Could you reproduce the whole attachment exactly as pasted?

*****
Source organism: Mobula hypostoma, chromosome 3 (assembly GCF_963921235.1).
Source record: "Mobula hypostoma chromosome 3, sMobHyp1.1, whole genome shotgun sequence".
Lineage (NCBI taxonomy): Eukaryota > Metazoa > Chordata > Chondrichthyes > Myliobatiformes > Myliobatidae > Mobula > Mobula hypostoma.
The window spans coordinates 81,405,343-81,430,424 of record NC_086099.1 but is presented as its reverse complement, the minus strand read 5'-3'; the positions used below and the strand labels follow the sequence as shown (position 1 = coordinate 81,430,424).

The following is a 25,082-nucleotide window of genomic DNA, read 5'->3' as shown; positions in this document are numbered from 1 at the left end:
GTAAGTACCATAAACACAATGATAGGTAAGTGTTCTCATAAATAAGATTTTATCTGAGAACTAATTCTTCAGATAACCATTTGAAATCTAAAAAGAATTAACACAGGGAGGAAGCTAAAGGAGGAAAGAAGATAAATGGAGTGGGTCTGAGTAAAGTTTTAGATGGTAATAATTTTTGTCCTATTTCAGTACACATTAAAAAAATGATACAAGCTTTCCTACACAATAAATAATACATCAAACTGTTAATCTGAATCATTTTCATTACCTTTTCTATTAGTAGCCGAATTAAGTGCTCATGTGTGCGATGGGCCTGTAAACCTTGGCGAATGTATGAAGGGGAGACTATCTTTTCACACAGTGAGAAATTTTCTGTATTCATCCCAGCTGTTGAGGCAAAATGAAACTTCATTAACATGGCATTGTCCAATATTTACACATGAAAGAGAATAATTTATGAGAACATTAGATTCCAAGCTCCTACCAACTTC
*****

Source organism: Mobula hypostoma, chromosome 3 (assembly GCF_963921235.1).
Source record: "Mobula hypostoma chromosome 3, sMobHyp1.1, whole genome shotgun sequence".
Lineage (NCBI taxonomy): Eukaryota > Metazoa > Chordata > Chondrichthyes > Myliobatiformes > Myliobatidae > Mobula > Mobula hypostoma.
The window spans coordinates 81,405,343-81,430,424 of record NC_086099.1 but is presented as its reverse complement, the minus strand read 5'-3'; the positions used below and the strand labels follow the sequence as shown (position 1 = coordinate 81,430,424).

The following is a 25,082-nucleotide window of genomic DNA, read 5'->3' as shown; positions in this document are numbered from 1 at the left end:
GTAAGTACCATAAACACAATGATAGGTAAGTGTTCTCATAAATAAGATTTTATCTGAGAACTAATTCTTCAGATAACCATTTGAAATCTAAAAAGAATTAACACAGGGAGGAAGCTAAAGGAGGAAAGAAGATAAATGGAGTGGGTCTGAGTAAAGTTTTAGATGGTAATAATTTTTGTCCTATTTCAGTACACATTAAAAAAATGATACAAGCTTTCCTACACAATAAATAATACATCAAACTGTTAATCTGAATCATTTTCATTACCTTTTCTATTAGTAGCCGAATTAAGTGCTCATGTGTGCGATGGGCCTGTAAACCTTGGCGAATGTATGAAGGGGAGACTATCTTTTCACACAGTGAGAAATTTTCTGTATTCATCCCAGCTGTTGAGGCAAAATGAAACTTCATTAACATGGCATTGTCCAATATTTACACATGAAAGAGAATAATTTATGAGAACATTAGATTCCAAGCTCCTACCAACTTC